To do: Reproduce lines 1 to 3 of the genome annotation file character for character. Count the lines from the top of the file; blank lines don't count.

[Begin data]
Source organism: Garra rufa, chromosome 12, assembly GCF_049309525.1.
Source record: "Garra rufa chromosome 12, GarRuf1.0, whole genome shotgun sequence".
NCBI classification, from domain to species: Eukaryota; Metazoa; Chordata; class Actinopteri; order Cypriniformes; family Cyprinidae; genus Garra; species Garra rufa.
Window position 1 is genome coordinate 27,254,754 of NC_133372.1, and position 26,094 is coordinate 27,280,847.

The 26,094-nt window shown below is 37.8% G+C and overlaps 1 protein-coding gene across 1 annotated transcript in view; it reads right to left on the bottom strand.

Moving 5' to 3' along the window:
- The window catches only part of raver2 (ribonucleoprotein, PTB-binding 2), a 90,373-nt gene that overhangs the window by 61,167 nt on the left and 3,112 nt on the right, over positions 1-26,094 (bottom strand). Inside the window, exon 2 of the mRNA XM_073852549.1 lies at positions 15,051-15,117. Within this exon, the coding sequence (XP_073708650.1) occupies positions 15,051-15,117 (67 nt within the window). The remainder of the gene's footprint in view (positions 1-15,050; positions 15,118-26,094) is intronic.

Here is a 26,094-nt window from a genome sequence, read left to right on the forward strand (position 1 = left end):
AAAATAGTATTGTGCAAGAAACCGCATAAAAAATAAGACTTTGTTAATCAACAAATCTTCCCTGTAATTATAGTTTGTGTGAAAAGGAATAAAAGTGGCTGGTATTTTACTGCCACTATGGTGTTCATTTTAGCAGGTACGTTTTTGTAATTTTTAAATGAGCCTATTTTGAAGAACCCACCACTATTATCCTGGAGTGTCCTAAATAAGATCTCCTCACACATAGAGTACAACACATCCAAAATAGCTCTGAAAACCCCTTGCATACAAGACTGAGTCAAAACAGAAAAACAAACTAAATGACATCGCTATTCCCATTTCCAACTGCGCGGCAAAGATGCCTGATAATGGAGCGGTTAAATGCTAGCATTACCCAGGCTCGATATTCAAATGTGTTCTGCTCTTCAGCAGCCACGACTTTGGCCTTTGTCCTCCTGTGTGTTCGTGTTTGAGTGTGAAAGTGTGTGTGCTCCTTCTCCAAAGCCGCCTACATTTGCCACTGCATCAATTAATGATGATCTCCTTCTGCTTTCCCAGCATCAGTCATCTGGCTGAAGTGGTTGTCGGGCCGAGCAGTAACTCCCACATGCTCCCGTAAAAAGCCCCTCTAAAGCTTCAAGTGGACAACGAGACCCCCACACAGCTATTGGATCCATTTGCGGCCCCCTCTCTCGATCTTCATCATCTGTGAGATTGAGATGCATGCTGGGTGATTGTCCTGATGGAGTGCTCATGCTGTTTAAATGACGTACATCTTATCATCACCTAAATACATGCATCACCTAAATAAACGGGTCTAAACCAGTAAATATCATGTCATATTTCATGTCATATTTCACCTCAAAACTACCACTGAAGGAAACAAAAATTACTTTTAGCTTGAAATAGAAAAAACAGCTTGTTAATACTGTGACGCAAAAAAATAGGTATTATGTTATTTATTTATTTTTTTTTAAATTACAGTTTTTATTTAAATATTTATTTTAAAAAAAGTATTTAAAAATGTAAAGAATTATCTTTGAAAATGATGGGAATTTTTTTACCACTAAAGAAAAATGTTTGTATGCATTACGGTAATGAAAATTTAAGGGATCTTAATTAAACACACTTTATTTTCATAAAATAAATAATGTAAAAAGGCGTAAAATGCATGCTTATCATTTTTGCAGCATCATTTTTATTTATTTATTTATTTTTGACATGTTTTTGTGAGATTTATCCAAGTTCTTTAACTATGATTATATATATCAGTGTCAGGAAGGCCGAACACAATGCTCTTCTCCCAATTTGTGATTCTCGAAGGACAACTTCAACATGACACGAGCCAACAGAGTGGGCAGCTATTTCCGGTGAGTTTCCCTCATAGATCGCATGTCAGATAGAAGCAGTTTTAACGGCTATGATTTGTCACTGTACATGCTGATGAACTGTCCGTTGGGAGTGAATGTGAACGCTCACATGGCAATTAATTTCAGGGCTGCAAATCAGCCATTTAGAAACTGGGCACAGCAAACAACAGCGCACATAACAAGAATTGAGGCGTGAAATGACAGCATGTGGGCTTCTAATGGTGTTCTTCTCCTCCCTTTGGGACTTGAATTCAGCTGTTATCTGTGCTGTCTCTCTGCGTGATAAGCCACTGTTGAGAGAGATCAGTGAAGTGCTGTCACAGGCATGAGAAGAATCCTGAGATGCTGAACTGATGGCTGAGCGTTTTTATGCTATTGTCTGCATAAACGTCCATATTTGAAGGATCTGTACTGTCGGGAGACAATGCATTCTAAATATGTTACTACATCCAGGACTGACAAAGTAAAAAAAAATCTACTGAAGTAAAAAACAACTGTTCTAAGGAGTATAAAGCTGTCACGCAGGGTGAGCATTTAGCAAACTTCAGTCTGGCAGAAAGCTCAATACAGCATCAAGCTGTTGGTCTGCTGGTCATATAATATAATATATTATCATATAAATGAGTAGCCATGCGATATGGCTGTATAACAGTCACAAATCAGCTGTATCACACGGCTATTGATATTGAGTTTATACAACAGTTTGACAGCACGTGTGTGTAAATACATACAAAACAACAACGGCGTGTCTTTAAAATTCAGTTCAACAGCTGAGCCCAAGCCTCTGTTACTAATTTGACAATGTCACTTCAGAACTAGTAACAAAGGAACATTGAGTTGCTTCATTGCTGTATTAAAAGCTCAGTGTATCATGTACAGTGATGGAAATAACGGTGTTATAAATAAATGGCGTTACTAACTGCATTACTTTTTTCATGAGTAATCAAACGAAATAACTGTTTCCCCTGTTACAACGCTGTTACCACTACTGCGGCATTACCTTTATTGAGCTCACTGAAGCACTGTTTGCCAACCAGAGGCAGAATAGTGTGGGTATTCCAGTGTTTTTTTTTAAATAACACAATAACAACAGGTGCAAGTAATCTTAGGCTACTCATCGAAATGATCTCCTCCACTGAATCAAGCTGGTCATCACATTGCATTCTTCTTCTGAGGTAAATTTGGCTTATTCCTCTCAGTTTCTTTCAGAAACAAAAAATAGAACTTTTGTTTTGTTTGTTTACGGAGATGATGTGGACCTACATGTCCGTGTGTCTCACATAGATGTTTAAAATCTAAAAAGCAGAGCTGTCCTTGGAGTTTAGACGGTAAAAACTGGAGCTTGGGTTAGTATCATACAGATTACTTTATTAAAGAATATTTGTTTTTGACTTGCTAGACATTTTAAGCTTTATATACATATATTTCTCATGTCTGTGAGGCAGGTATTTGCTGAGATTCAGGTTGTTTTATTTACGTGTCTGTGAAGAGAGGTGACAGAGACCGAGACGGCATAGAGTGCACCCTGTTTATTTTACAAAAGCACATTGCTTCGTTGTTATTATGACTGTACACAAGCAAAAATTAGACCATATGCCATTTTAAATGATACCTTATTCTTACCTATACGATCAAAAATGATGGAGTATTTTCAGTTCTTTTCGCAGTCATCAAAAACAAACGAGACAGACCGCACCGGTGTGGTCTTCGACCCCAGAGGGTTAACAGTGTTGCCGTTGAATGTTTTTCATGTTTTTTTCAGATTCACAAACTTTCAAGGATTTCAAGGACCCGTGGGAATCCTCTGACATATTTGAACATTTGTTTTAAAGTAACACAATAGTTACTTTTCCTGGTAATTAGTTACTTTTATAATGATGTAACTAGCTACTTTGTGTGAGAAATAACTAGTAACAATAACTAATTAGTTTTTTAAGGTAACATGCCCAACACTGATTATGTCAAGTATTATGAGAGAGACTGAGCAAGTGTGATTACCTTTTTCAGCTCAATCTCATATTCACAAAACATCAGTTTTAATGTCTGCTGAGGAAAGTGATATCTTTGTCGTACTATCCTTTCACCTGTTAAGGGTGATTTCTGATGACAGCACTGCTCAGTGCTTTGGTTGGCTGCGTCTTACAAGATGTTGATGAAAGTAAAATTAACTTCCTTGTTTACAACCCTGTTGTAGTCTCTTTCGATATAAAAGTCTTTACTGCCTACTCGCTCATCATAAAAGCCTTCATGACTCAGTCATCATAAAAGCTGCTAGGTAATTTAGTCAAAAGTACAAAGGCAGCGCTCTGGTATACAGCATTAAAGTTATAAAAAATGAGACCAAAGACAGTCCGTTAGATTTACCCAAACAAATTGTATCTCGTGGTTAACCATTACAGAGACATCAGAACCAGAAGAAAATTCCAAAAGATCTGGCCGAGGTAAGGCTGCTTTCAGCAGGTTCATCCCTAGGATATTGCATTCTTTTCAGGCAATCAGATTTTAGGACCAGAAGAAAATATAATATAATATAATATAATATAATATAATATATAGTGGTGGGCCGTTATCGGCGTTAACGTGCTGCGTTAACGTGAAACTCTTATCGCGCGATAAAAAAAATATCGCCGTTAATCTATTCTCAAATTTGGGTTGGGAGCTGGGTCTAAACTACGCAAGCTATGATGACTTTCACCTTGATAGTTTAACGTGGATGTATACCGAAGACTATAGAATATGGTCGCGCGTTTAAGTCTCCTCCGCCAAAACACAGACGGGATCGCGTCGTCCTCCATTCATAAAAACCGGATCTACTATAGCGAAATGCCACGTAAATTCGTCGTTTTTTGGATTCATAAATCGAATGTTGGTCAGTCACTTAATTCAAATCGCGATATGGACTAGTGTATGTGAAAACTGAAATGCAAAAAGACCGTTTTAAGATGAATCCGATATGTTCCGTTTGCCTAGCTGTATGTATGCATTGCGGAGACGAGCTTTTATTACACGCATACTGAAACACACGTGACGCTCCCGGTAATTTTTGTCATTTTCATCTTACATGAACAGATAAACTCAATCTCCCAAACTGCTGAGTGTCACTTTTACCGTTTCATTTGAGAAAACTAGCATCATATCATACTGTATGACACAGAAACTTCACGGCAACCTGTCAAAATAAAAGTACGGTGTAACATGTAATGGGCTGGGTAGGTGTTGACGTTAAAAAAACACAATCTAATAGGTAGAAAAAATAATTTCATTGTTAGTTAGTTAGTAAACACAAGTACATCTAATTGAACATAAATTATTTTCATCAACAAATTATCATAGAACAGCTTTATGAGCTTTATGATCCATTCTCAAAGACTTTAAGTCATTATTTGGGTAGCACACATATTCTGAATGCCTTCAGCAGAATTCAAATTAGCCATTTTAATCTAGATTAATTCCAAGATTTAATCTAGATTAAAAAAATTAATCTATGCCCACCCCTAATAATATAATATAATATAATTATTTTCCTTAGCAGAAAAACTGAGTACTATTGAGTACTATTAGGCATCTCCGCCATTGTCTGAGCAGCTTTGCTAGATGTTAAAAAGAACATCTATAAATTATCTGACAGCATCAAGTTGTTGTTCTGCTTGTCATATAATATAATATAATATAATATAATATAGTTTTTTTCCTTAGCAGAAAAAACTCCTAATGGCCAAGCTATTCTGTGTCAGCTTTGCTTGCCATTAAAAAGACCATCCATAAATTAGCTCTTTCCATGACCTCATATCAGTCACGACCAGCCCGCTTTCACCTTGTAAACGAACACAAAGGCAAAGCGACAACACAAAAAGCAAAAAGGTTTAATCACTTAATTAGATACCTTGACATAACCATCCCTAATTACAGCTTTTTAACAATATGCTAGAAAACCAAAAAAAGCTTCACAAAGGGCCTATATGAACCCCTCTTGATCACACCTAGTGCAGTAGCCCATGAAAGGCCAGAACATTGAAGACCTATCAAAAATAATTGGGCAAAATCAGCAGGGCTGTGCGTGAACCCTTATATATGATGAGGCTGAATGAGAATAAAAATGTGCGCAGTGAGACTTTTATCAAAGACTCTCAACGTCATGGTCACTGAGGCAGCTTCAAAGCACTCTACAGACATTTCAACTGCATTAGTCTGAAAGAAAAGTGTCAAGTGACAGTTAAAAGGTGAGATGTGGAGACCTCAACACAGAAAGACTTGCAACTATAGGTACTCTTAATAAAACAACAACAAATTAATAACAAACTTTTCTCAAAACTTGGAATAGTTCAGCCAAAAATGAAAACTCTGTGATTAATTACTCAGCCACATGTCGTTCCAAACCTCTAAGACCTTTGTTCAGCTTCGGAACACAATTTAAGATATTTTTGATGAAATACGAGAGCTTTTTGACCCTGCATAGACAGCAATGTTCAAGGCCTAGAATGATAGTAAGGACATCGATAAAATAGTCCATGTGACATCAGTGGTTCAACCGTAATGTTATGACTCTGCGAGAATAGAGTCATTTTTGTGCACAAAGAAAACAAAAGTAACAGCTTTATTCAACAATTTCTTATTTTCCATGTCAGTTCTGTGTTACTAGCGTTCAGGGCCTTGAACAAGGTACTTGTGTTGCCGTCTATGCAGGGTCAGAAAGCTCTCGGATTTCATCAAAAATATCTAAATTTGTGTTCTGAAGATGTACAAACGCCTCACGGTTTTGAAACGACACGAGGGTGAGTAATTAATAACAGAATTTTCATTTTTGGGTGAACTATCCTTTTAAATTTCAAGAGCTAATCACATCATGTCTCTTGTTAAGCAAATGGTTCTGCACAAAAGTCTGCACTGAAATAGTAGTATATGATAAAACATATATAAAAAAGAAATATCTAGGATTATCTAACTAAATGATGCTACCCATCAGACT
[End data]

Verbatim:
Source organism: Garra rufa, chromosome 12, assembly GCF_049309525.1.
Source record: "Garra rufa chromosome 12, GarRuf1.0, whole genome shotgun sequence".
NCBI classification, from domain to species: Eukaryota; Metazoa; Chordata; class Actinopteri; order Cypriniformes; family Cyprinidae; genus Garra; species Garra rufa.